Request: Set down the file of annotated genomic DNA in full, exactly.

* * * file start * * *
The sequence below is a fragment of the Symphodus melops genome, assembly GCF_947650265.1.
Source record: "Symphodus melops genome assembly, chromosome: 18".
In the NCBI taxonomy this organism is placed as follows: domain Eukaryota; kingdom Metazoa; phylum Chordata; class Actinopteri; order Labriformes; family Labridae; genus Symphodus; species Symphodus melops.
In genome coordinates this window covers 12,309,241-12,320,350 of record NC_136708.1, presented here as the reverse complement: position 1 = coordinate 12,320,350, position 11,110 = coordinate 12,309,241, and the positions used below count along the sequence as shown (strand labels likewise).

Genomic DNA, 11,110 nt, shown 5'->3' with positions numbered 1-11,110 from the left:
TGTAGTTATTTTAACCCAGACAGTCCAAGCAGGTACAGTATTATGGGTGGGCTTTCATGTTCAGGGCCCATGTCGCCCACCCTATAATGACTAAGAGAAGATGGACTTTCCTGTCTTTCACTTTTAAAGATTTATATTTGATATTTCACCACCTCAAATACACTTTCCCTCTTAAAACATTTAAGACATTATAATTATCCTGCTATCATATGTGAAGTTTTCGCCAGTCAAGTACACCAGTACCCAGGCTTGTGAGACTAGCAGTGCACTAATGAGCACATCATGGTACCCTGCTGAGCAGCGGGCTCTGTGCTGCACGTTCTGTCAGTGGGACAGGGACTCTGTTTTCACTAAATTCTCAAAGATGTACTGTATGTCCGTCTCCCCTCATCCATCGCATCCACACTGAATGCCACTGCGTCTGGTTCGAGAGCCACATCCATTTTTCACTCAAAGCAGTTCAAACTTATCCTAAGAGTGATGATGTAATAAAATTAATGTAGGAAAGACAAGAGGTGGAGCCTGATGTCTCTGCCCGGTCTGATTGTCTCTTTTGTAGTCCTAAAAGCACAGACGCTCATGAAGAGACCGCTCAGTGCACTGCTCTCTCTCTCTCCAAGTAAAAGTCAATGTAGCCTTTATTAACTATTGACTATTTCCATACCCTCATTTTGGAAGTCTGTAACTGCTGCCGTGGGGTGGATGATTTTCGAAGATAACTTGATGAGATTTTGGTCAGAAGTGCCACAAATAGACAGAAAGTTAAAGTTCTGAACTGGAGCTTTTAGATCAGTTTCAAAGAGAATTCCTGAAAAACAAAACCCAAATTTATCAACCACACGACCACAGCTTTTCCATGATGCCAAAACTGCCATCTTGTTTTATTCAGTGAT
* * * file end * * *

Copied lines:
The sequence below is a fragment of the Symphodus melops genome, assembly GCF_947650265.1.
Source record: "Symphodus melops genome assembly, chromosome: 18".
In the NCBI taxonomy this organism is placed as follows: domain Eukaryota; kingdom Metazoa; phylum Chordata; class Actinopteri; order Labriformes; family Labridae; genus Symphodus; species Symphodus melops.
In genome coordinates this window covers 12,309,241-12,320,350 of record NC_136708.1, presented here as the reverse complement: position 1 = coordinate 12,320,350, position 11,110 = coordinate 12,309,241, and the positions used below count along the sequence as shown (strand labels likewise).

Genomic DNA, 11,110 nt, shown 5'->3' with positions numbered 1-11,110 from the left:
TGTAGTTATTTTAACCCAGACAGTCCAAGCAGGTACAGTATTATGGGTGGGCTTTCATGTTCAGGGCCCATGTCGCCCACCCTATAATGACTAAGAGAAGATGGACTTTCCTGTCTTTCACTTTTAAAGATTTATATTTGATATTTCACCACCTCAAATACACTTTCCCTCTTAAAACATTTAAGACATTATAATTATCCTGCTATCATATGTGAAGTTTTCGCCAGTCAAGTACACCAGTACCCAGGCTTGTGAGACTAGCAGTGCACTAATGAGCACATCATGGTACCCTGCTGAGCAGCGGGCTCTGTGCTGCACGTTCTGTCAGTGGGACAGGGACTCTGTTTTCACTAAATTCTCAAAGATGTACTGTATGTCCGTCTCCCCTCATCCATCGCATCCACACTGAATGCCACTGCGTCTGGTTCGAGAGCCACATCCATTTTTCACTCAAAGCAGTTCAAACTTATCCTAAGAGTGATGATGTAATAAAATTAATGTAGGAAAGACAAGAGGTGGAGCCTGATGTCTCTGCCCGGTCTGATTGTCTCTTTTGTAGTCCTAAAAGCACAGACGCTCATGAAGAGACCGCTCAGTGCACTGCTCTCTCTCTCTCCAAGTAAAAGTCAATGTAGCCTTTATTAACTATTGACTATTTCCATACCCTCATTTTGGAAGTCTGTAACTGCTGCCGTGGGGTGGATGATTTTCGAAGATAACTTGATGAGATTTTGGTCAGAAGTGCCACAAATAGACAGAAAGTTAAAGTTCTGAACTGGAGCTTTTAGATCAGTTTCAAAGAGAATTCCTGAAAAACAAAACCCAAATTTATCAACCACACGACCACAGCTTTTCCATGATGCCAAAACTGCCATCTTGTTTTATTCAGTGAT